# binomial coefficients

**Warning**: This blogpost has been posted over two years ago. That is a long time in development-world! The story here may not be relevant, complete or secure. Code might not be complete or obsoleted, and even my current vision might have (completely) changed on the subject. So please do read further, but use it with caution.

Tagged with: [ coefficients ] [ math ] [ pascals triangle ]

Question: how can a simple question asked by a colleague turn into a blog post? Answer: when he asked: how many different queries can I build when I have 270 fields? The answer to solve this problem: binomial coefficients.

Now I do enjoy math. I’m definitely no guru in math but I (hopefully) know a thing or two. Just like with programming and everything computer related: if you know something vaguely, at least you know enough to look up the actual application for it. Our first instinct on the answer to my colleague was 270! (factorial of 270, which is 1x2x3x4x…x267x270, which is a VERY large number) but I knew something was not right. Turns out: it wasn’t right. The problem was mixing up combinations and permutations, which I knew there was a big difference, but I didn’t knew the math involved anymore..

## Combinations and permutations

Combinations and permutations are two different ways which are mixed up by a lot of people. Suppose we have a set of elements, say, the alphabet. Thus alphabet consists of 26 different elements {A, B,…Z }. Now suppose we want to know how many 4-letter “words” we can create (they don’t have to be existing words, everything with 4 letters is ok). But before we can answer that, we must know 2 things:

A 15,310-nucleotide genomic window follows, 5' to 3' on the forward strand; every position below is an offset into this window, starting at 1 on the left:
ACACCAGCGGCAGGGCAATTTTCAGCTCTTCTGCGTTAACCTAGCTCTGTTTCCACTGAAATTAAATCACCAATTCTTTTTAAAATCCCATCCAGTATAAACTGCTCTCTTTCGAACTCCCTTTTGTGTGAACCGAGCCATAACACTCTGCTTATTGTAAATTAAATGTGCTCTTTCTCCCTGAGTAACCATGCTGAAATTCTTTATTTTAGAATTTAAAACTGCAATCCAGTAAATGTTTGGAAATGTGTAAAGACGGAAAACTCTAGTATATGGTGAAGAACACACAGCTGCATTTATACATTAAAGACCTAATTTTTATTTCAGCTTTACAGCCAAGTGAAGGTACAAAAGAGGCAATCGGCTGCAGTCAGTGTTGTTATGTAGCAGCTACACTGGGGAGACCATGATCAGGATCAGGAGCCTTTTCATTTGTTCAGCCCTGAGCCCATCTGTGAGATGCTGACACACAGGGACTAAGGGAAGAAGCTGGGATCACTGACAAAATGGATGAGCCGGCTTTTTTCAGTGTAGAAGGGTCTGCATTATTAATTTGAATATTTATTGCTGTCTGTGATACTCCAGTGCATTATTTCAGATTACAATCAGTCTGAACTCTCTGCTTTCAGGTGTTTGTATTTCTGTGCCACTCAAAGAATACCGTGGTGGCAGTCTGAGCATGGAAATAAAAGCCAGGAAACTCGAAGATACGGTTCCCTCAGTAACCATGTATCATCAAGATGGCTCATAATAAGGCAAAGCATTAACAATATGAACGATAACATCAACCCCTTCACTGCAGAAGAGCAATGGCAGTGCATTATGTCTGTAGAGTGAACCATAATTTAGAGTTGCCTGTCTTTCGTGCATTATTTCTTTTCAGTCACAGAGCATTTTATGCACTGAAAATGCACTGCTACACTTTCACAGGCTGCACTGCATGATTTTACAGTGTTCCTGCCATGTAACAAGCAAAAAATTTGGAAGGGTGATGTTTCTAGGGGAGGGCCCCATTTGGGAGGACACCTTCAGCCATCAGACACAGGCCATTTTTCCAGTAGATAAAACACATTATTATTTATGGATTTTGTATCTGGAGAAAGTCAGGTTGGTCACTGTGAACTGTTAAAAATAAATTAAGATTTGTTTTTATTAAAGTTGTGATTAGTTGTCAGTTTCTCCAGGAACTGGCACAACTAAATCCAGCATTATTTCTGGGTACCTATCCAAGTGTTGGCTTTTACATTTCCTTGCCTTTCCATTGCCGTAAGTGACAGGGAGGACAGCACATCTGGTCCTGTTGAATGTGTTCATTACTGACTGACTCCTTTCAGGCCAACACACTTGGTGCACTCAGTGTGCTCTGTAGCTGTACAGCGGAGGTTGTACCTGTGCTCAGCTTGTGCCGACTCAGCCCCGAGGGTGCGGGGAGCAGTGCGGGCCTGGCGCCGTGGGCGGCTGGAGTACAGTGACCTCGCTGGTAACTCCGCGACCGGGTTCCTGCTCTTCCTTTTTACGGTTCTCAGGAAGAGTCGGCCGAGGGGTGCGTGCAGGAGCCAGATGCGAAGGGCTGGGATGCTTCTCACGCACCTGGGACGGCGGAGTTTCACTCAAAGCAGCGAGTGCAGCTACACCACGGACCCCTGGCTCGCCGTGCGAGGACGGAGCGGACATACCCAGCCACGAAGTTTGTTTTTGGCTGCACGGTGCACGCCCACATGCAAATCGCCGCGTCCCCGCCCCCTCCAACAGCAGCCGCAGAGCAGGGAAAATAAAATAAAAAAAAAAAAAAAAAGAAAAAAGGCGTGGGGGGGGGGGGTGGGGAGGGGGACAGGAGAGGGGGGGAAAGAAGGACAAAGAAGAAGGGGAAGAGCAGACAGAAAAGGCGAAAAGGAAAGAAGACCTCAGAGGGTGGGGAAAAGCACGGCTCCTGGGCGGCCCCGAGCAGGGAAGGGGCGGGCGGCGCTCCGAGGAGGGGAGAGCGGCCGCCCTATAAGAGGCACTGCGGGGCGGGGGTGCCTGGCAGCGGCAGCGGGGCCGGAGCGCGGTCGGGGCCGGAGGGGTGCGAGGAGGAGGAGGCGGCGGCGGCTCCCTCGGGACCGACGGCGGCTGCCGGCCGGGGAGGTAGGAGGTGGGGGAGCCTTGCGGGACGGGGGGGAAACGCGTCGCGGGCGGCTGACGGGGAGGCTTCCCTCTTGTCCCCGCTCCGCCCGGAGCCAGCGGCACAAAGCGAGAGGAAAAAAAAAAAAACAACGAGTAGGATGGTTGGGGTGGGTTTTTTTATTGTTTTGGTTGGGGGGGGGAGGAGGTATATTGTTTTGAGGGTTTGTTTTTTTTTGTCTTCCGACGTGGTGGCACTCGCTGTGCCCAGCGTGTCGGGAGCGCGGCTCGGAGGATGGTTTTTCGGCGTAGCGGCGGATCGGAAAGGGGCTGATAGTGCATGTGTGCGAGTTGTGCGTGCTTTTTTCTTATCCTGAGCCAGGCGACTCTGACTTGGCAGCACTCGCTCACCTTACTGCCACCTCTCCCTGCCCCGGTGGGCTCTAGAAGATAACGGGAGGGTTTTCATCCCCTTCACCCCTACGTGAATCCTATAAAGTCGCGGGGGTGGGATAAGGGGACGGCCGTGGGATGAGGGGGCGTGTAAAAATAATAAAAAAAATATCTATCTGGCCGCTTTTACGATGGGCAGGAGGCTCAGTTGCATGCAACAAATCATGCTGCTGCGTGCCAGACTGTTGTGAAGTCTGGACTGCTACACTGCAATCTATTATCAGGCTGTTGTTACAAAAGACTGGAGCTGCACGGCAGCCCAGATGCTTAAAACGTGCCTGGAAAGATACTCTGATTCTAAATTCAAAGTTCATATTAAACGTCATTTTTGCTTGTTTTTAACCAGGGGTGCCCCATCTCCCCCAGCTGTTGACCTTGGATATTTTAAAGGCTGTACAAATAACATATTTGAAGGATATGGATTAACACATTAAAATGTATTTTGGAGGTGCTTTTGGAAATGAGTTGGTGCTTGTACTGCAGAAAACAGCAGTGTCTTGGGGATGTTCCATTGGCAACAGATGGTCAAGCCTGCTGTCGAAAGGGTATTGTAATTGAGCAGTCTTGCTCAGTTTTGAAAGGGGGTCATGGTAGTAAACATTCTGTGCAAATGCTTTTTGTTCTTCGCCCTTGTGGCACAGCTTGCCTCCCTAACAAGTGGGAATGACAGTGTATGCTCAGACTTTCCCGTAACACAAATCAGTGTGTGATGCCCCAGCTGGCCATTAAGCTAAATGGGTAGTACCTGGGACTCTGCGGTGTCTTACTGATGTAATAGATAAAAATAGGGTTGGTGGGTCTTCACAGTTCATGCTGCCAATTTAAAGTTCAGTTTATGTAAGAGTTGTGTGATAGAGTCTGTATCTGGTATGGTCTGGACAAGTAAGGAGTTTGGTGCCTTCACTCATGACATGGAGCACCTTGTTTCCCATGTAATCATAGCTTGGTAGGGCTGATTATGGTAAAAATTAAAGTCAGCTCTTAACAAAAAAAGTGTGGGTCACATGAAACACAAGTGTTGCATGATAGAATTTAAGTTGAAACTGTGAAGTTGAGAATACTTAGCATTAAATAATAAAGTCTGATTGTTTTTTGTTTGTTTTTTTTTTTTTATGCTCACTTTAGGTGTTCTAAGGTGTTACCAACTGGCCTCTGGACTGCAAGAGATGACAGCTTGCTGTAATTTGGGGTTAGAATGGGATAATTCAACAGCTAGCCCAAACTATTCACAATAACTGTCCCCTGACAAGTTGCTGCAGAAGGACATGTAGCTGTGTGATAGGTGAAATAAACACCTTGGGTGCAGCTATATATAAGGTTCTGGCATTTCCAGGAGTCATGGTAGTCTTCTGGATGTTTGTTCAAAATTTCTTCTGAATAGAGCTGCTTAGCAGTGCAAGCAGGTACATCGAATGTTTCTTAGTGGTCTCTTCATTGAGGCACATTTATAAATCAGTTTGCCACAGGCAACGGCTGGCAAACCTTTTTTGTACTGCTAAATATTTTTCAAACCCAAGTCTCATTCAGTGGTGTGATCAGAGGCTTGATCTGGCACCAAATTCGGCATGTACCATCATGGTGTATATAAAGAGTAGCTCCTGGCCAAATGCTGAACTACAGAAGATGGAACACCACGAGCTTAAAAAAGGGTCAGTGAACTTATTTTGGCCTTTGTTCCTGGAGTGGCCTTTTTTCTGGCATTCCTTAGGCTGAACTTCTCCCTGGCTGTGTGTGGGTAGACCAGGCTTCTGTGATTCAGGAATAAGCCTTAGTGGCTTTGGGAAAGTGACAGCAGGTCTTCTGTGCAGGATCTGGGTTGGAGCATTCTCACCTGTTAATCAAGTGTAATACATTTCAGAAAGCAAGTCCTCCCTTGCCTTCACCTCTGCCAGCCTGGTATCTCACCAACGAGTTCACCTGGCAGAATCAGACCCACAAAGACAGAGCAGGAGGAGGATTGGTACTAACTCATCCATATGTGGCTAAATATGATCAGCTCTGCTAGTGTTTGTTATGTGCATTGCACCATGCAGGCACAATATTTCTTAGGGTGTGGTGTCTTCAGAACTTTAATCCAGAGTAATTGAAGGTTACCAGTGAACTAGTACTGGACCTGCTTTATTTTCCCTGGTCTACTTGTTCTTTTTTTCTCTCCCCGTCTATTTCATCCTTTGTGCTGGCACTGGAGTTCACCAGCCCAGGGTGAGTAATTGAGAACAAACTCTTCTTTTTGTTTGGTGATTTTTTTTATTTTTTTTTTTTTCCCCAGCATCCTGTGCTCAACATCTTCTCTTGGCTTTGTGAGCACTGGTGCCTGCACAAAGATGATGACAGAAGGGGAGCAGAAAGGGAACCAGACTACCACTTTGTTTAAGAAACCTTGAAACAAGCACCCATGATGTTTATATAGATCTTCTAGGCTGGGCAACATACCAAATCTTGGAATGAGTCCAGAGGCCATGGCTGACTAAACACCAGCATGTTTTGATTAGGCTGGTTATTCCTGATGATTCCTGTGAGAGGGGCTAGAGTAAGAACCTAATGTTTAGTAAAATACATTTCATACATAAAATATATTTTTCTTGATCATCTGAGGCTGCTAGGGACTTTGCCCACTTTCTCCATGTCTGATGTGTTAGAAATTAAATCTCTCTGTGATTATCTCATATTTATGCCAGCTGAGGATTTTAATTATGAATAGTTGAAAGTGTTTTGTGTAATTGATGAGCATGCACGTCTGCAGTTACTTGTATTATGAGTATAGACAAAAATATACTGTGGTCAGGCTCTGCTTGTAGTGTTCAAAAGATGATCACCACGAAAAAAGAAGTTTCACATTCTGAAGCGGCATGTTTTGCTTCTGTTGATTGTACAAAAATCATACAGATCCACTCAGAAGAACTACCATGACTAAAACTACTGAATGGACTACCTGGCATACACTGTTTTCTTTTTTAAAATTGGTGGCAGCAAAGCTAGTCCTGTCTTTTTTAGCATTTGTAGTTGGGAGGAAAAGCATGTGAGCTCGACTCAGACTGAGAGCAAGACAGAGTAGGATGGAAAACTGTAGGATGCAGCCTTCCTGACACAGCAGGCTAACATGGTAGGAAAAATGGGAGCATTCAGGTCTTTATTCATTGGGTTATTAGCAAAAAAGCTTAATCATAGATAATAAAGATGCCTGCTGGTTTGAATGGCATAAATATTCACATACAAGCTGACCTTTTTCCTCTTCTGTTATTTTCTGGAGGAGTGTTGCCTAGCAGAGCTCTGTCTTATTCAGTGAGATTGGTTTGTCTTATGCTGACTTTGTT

- does the order matter? Is ABCD the same as DCBA or ACDB?
- can we have repetitive elements? Is AABC allowed? or even ZZZZ?

With the first question we make a distinction between a **combination** and **permutation**. A combination does not care
about the actual order, but a permutation does. So the combination ABCD is the same as the combination DCBA. However,
the permutation ABCD and DCBA are different. As you might guess, there always be more possible permutations than
combinations when dealing with sets.

Now the second question tells us if the combination (or permutation) is repetitive or not. When we can have items like AABC, many more combinations or permutations are possible. Some sets can have repetitive elements, like when creating words from an alphabet, but some arent. For instance, pulling 10 cards from a deck of cards. There will be only 1 ace of spades inside the deck, so there can be no repetitive combination or permutation.

### Permutations

Calculating the number of permutations is easy and maybe the most used, which is why we all yelled out the answer to my
collegue without thinking about the actual problem. We can actually use the factorial of n, where n is the number of
elements or in mathemical terms: **n!** These are non-repetative permutations so things like AAAA or AAAB are not
allowed.Since there are 270 different elements to choose from, 270! would have been the answer (which is very very
large, even google doesn’t let us display it. The largest number google will display is 170! (which is 7.257 x
10^{306}, so there)…

Now since we were dealing with query fields (either present, or not), this answer was actually wrong. Having a query like “q=element1&element2&element3” is the same as “q=element3&element2&element1”. So we need to deal with combinations and not permutations.